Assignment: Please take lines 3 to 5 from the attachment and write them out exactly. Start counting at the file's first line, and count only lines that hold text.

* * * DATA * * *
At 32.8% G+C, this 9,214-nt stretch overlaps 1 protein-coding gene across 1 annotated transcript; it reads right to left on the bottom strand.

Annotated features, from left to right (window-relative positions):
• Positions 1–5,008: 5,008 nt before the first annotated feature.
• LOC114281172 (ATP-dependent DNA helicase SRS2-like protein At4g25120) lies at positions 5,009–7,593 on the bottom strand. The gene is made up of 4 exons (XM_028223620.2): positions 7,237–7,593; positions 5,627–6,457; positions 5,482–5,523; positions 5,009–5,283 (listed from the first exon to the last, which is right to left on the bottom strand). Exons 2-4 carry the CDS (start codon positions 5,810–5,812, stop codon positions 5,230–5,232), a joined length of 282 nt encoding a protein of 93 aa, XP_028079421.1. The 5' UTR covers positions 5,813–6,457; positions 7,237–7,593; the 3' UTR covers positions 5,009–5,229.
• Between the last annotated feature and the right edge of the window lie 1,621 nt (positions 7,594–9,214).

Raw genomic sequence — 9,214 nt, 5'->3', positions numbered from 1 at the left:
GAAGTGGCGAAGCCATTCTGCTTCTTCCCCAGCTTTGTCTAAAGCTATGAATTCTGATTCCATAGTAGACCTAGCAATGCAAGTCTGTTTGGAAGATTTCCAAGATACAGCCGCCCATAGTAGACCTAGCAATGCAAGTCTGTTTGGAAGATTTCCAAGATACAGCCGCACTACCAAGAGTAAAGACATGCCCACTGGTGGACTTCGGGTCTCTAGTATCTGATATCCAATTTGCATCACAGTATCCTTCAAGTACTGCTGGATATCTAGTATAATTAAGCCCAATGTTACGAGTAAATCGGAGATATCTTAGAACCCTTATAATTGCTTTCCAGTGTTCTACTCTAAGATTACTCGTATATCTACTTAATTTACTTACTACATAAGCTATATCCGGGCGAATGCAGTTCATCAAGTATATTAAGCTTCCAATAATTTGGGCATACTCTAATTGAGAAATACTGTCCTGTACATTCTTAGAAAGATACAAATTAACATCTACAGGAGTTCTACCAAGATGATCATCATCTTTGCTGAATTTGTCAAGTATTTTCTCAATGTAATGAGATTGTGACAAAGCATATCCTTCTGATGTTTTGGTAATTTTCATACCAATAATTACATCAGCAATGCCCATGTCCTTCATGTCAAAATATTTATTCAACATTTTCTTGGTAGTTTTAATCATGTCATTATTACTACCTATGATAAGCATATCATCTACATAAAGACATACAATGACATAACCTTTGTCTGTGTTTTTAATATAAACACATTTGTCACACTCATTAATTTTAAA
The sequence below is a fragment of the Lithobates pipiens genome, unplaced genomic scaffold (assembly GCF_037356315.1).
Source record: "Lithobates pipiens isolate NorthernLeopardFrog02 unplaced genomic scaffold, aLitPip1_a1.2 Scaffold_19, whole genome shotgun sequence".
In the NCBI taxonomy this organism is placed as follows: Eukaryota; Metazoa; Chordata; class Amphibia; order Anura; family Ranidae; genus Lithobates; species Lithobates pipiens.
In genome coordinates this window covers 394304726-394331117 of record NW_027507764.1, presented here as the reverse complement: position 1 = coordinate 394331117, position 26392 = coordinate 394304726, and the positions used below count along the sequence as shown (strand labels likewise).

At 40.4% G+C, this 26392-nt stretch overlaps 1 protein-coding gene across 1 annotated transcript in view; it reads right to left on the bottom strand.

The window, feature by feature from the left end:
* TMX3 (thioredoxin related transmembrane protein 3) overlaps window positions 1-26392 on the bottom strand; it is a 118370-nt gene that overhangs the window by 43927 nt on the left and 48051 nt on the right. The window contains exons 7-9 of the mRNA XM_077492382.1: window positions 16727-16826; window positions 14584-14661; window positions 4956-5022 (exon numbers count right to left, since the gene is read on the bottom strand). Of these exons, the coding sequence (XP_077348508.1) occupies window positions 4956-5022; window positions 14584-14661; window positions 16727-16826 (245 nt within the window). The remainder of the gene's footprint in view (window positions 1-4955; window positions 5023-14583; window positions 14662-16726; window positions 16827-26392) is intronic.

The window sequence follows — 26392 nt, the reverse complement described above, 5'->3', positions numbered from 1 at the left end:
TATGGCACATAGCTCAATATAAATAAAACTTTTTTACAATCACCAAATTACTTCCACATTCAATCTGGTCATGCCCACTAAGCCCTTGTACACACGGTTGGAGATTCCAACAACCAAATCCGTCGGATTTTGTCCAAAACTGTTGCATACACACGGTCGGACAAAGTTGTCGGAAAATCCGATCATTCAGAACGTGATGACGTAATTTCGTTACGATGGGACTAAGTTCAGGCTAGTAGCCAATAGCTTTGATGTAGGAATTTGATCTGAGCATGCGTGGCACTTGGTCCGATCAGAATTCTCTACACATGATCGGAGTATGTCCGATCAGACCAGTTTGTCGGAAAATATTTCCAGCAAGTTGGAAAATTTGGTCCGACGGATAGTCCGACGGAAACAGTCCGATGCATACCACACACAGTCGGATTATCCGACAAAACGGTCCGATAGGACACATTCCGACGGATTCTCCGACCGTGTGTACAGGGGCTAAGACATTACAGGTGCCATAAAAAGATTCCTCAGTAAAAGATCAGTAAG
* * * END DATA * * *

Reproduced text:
• Positions 1–5,008: 5,008 nt before the first annotated feature.
• LOC114281172 (ATP-dependent DNA helicase SRS2-like protein At4g25120) lies at positions 5,009–7,593 on the bottom strand. The gene is made up of 4 exons (XM_028223620.2): positions 7,237–7,593; positions 5,627–6,457; positions 5,482–5,523; positions 5,009–5,283 (listed from the first exon to the last, which is right to left on the bottom strand). Exons 2-4 carry the CDS (start codon positions 5,810–5,812, stop codon positions 5,230–5,232), a joined length of 282 nt encoding a protein of 93 aa, XP_028079421.1. The 5' UTR covers positions 5,813–6,457; positions 7,237–7,593; the 3' UTR covers positions 5,009–5,229.
• Between the last annotated feature and the right edge of the window lie 1,621 nt (positions 7,594–9,214).